Hon. Chinotimba spoke about diet. We do not care what people say about us anymore, whether the media says we want a three course meal - rightfully so. It must be a balanced diet. There are people here suffering from sugar and with different diseases who must be given a nutritious diet. We leave our houses; some of us have three chefs in our houses and we choose. We have a Chinese, Japanese and an African chef and the meal depends on what I want to eat on the day. So, when I come here and you are exposing me to sadza every day, the starch levels are too high, no salads and so forth, it affects people. I am a professional in fitness and I can tell you that you cannot take too much starch. Seventy percent of the plate is starch and 30% is protein yet it should be the other way around and you use protein as a source of energy. You will see that the banana you are given every day, fruit salad is not there and all that. It is really difficult at the end of the day for us to discharge our duties.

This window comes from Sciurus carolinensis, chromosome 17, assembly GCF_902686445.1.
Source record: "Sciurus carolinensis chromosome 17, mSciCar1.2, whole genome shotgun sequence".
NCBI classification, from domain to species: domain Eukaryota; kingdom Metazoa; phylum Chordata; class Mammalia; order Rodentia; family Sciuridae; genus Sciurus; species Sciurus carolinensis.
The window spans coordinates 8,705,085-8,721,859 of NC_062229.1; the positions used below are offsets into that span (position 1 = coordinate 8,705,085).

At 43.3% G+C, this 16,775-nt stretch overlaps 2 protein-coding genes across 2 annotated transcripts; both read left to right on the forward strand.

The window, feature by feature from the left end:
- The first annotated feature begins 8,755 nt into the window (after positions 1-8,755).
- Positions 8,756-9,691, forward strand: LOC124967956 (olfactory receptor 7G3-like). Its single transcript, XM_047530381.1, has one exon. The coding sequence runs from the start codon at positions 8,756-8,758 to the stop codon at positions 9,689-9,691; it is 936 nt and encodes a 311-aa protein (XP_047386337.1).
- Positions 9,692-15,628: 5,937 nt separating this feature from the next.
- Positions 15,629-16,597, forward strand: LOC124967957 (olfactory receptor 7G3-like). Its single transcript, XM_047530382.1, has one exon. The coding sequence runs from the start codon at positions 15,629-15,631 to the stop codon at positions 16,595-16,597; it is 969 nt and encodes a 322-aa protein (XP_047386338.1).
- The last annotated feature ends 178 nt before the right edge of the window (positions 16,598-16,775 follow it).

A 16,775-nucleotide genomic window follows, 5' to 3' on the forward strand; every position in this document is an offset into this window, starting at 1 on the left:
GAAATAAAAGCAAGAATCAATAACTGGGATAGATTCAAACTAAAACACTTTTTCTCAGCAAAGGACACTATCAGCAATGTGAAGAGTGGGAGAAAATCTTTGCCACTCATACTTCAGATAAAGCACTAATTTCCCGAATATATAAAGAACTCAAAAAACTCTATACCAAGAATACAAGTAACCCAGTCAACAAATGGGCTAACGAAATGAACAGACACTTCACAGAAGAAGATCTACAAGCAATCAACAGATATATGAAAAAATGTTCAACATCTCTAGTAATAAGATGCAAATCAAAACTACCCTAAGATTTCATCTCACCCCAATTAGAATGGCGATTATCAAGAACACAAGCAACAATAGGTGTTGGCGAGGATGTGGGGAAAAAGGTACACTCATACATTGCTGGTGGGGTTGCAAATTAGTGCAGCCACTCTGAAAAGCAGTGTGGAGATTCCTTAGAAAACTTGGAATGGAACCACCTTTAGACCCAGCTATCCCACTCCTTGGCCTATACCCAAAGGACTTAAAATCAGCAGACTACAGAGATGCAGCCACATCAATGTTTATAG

The issue of drivers Hon. Speaker, at times we take things lightly. For me, I stand here to defend the welfare of the Members of Parliament, not because I need it but because of the office. It is the office that must be respected. I do not need this salary. I have never gotten a Member of Parliament car since I was an MP because I do not need it but the office must be respected. You the individual, how do you discharge your duties when the office is not resourced and that is the issue. Forget about who your friend is; whether he is an MP or you do not like the other but how do you discharge your duties? Some of us always win the elections because we always budget $250 000 to put in there. I make a million from maize and $250 000 goes towards the elections but those who do not have it, how do you do it?
You can go and do a lifestyle audit but I am talking a minimum of what I make on my farm. I put in $250 000 in my constituency without the CDF and that is why at times I do not take it because you will be in trouble yadyiwa neinflation watora mari iyoyo apa wapromiser six boreholes kwabuda one. Unototi zviri nani ndikasabata nekuti amwe five vanototi akaba mari. That is the truth of the matter and that is why I do not rush to take the CDF because it is a problem. When people ask me in the constituency, I tell them it is there if you want to go and take it, go and take neinflation inenge yadyiwa.